chris blogs

September 2005

15sep2005 · DV on OS X and a Lession in Being Dumb

This post was meant to be a big rant, then suddenly everything changed. But first things first.

I got a nice digital camcorder for a few days (Panasonic NV-GS55, if you care) and wanted to do a clever hack with it (about which I’m going to tell in a later post, I hope it works). So, I filmed the some things I needed, and started to wonder how I would get that material onto my Mac. Macs are really good at multimedia, they say, but my task is a bit unusual. Basically, I need a directory holding each frame of the movie as a file.

Looking through my installed software, iMovie seamed to be the right tool for the task, and after grabbing a Firewire cable it nicely detected the camcorder and was ready for recording. Fun, I think, my disk space is getting filled up really fast. Some hundred megabytes for a minute of video is pretty much, but the clip is short, so I didn’t care at first. Now, I thought, export that clip into some format, and you are almost done. mencoder, I knew, could expand movie clips into files.

Export. How funny. That’s probably what Apple thought when they restricted iMovie not to export at all until you register. Which I don’t see at all why I should. So, let’s hack this. After looking into my iMovie project folder, I see the whole clip is just a file in there. I wonder what it is, and let file(1) tell me:

Media/Clip 01: DIF (DV) movie file (PAL)

Hmm, I didn’t know that format, but at least it has a name, and isn’t just data. Hey, it can’t be that hard to convert that to something more useful. Unfortunately, mplayer, my swiss-army movie tool, can’t open it. I google a bit and discover the file format is actually called “raw DV”. There are not a lot of tools that can handle it, and I tried a lot of them.

This is where my trip starts. I couldn’t find reasonable tools at first, so tried grabbing the clip anew, this time from Helix Producer. Their “open-source” version can’t grab, however, you need a propietary version for that. No thanks! (And requiring for downloading isn’t exactly nice either.)

I search some more, and discover for Linux there is a tool called dvgrab that can capture too. Not on OS X, however. I notice it has several output formats, among them DV2 and raw DV. Most other tools related to DV only can read DV2. I get and play with libdv, ffmpeg and mjpegtools and lots more. Nothing does what I want, and getting some of the tools (esp. smilutils) to compile takes a lot of time and hacks and just drives me crazy. I’m short before giving up, bitching at Apple for now allowing exporting (older versions of iMovie apparently did it) and having no software for an apparently simple task. Even converting raw DV to DV2 would do it as of now, but I only have tools for the reverse direction.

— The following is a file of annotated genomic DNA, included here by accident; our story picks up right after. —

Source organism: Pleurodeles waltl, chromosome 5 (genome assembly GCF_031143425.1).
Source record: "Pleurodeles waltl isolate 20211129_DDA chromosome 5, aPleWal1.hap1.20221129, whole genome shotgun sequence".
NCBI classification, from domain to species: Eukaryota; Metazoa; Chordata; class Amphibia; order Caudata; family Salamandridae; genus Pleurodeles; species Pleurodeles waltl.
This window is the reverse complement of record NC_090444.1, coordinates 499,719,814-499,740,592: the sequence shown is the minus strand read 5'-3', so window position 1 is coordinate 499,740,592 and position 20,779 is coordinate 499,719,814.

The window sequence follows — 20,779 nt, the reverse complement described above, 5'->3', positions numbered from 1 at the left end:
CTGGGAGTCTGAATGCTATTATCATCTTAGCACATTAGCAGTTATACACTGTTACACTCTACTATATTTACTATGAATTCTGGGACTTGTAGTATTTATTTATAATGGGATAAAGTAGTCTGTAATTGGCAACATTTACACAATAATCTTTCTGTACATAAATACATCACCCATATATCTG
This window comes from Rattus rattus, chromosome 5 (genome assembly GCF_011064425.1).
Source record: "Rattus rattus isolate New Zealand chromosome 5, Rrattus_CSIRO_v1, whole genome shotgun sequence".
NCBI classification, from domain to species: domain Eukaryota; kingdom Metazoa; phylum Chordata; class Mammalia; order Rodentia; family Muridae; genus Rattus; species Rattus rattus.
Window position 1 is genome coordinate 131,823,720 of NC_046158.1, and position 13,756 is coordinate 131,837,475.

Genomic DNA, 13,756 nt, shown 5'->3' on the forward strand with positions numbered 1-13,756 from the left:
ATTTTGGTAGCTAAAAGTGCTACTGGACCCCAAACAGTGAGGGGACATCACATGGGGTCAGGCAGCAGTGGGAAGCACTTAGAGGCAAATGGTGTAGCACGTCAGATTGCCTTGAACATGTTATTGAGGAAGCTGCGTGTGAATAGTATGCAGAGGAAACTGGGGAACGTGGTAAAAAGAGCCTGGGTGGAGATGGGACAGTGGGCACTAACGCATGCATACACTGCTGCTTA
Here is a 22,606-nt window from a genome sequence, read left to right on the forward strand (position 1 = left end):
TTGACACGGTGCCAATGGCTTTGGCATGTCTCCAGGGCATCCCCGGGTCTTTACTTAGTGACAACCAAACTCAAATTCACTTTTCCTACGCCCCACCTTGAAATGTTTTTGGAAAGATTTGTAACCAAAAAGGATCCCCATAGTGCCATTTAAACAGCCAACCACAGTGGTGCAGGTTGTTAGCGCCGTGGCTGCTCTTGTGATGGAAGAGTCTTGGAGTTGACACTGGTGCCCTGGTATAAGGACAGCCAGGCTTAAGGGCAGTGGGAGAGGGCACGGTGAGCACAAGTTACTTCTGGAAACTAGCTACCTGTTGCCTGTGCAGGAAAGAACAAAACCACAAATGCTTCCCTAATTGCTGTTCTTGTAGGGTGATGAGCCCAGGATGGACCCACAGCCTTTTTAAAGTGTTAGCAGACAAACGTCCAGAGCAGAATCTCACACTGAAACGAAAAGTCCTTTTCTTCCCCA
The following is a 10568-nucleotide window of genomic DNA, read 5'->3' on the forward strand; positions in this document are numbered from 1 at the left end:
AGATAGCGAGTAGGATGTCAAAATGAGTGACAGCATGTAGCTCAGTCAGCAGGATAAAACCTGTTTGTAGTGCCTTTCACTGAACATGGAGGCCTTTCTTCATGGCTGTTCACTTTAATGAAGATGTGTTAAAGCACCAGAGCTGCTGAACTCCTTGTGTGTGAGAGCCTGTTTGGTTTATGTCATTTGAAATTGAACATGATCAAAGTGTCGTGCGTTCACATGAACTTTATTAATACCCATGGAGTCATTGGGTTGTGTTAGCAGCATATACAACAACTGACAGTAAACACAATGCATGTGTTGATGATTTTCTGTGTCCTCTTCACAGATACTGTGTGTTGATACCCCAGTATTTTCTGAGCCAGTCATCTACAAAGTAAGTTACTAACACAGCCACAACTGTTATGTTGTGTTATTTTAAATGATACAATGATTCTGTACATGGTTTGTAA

I google some more and find a post where they use a tool that I thought would help me a great deal, raw2yuv, was replaced with ffmpeg. Wait, ffmpeg, I installed that in the beginning of my experiments. I try to use the included player, ffplay and it tells me:

Media/Clip 01: could not find codec parameters

What the hell? The documentation says raw DV can be played with -f dv. It doesn’t. I feel dumb. In a few minutes, I’ll feel infinitely more dumb. I check the file again:

Media/Clip 01: empty

What the … hell? It takes a few more minutes to realize that I spend over four hours trying to play an empty file! Some of above tools must have clobbered it in the early stages of experimentation. The anger at the tools drifts, the anger at myself raises a big deal. I wasted half of a day doing complete utter crap. But heck, I learned a lot about how not to package your software.

I rip again, and—voilĂ —I have an MPEG2 of the file, thanks to ffmpeg, good enough for further progressing.

NP: Dan Bern—New American Language

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